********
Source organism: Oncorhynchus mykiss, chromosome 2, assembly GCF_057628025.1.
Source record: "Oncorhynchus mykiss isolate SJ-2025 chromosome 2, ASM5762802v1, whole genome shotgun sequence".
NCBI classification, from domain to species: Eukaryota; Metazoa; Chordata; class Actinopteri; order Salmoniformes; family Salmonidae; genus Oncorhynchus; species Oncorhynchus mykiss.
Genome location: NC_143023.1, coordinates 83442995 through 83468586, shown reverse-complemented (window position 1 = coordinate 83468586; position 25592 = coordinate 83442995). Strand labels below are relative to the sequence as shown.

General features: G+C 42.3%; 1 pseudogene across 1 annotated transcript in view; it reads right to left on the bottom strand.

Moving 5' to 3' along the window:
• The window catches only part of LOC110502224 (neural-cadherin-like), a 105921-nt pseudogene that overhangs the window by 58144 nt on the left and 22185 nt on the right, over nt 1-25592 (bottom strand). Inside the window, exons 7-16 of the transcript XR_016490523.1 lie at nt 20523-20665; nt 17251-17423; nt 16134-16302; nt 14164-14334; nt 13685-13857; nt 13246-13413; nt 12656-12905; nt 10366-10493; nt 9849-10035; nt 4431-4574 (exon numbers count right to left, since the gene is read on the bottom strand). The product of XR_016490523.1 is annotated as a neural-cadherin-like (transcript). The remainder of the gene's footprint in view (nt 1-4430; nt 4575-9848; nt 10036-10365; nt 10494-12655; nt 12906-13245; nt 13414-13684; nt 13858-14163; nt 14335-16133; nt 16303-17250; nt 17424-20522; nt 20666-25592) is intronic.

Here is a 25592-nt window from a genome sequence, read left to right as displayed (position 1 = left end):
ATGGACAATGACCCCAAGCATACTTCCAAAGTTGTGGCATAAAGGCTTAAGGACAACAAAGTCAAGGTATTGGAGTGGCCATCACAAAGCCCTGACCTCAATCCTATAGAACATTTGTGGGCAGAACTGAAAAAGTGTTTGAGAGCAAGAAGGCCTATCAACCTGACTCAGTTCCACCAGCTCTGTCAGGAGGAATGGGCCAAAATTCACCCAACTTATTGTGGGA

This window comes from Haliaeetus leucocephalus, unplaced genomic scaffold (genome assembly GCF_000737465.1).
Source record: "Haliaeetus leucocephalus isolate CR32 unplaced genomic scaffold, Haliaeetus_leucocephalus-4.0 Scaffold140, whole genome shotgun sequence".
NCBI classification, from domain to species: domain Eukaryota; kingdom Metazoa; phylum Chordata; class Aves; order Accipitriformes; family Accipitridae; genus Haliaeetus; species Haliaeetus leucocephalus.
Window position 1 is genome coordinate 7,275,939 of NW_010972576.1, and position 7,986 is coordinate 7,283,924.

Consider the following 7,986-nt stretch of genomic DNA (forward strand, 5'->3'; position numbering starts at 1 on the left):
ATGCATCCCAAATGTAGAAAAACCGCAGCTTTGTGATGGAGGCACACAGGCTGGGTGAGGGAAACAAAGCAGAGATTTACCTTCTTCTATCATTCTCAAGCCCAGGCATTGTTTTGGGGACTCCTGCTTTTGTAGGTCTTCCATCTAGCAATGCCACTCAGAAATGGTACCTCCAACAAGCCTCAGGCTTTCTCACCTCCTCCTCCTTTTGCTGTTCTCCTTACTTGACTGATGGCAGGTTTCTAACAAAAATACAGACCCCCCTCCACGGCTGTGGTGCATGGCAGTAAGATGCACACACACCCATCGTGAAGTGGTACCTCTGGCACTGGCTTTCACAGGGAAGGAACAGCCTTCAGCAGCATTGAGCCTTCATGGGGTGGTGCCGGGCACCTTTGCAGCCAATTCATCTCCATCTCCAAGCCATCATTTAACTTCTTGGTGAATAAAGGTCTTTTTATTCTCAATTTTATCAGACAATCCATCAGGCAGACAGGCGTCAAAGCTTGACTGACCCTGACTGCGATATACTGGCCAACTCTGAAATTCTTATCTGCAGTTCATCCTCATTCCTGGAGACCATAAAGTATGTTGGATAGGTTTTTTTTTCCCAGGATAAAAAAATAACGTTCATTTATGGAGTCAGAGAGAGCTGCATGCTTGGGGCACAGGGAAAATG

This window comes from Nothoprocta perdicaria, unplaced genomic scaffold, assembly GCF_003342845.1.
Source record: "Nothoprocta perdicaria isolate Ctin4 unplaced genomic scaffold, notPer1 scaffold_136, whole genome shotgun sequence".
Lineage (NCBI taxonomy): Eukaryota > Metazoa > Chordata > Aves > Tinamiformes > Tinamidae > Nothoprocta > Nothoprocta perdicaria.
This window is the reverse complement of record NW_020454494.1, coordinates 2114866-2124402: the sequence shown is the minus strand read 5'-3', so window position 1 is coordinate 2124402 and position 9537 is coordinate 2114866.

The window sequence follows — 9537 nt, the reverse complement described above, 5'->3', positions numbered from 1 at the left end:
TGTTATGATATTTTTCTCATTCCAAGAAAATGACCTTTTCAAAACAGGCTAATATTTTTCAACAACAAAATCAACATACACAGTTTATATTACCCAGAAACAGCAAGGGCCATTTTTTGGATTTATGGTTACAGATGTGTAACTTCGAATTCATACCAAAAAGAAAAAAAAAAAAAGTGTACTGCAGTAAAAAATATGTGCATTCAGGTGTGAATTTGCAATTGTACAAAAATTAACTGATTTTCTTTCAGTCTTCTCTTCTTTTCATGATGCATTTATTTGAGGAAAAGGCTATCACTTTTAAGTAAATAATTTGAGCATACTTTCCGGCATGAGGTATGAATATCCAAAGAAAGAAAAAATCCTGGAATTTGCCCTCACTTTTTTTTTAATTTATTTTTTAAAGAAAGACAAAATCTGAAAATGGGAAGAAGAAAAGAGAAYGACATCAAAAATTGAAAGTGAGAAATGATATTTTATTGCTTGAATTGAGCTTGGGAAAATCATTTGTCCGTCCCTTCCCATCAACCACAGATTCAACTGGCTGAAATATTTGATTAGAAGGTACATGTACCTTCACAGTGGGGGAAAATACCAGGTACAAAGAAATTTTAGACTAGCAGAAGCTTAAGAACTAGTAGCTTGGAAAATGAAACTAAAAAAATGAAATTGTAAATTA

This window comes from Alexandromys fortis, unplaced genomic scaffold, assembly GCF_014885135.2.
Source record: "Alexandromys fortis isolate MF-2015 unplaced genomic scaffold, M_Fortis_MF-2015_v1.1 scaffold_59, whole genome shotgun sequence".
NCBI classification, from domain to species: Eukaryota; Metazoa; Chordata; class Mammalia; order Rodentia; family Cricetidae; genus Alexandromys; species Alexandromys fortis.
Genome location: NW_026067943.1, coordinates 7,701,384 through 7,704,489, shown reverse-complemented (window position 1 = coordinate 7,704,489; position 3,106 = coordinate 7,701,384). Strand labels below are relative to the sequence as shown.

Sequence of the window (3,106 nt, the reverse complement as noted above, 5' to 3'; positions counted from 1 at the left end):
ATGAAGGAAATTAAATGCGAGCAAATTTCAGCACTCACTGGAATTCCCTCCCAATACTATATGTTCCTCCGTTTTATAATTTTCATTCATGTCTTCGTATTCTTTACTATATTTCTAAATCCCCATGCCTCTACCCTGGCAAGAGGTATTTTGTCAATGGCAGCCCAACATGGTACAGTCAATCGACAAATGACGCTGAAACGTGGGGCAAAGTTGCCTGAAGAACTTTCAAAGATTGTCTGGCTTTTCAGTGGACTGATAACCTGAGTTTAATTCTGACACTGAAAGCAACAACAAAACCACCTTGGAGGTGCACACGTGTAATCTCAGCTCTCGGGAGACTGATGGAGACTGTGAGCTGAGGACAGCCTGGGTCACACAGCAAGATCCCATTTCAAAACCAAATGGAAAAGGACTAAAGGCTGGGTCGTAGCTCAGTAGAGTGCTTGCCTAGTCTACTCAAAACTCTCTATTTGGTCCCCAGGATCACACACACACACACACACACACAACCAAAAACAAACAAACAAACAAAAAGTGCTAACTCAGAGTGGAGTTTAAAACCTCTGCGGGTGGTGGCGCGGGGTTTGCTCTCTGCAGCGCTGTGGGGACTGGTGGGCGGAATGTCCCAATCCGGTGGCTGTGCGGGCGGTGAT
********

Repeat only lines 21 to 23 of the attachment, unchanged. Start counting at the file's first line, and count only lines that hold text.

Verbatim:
TGTTATGATATTTTTCTCATTCCAAGAAAATGACCTTTTCAAAACAGGCTAATATTTTTCAACAACAAAATCAACATACACAGTTTATATTACCCAGAAACAGCAAGGGCCATTTTTTGGATTTATGGTTACAGATGTGTAACTTCGAATTCATACCAAAAAGAAAAAAAAAAAAAGTGTACTGCAGTAAAAAATATGTGCATTCAGGTGTGAATTTGCAATTGTACAAAAATTAACTGATTTTCTTTCAGTCTTCTCTTCTTTTCATGATGCATTTATTTGAGGAAAAGGCTATCACTTTTAAGTAAATAATTTGAGCATACTTTCCGGCATGAGGTATGAATATCCAAAGAAAGAAAAAATCCTGGAATTTGCCCTCACTTTTTTTTTAATTTATTTTTTAAAGAAAGACAAAATCTGAAAATGGGAAGAAGAAAAGAGAAYGACATCAAAAATTGAAAGTGAGAAATGATATTTTATTGCTTGAATTGAGCTTGGGAAAATCATTTGTCCGTCCCTTCCCATCAACCACAGATTCAACTGGCTGAAATATTTGATTAGAAGGTACATGTACCTTCACAGTGGGGGAAAATACCAGGTACAAAGAAATTTTAGACTAGCAGAAGCTTAAGAACTAGTAGCTTGGAAAATGAAACTAAAAAAATGAAATTGTAAATTA

This window comes from Alexandromys fortis, unplaced genomic scaffold, assembly GCF_014885135.2.
Source record: "Alexandromys fortis isolate MF-2015 unplaced genomic scaffold, M_Fortis_MF-2015_v1.1 scaffold_59, whole genome shotgun sequence".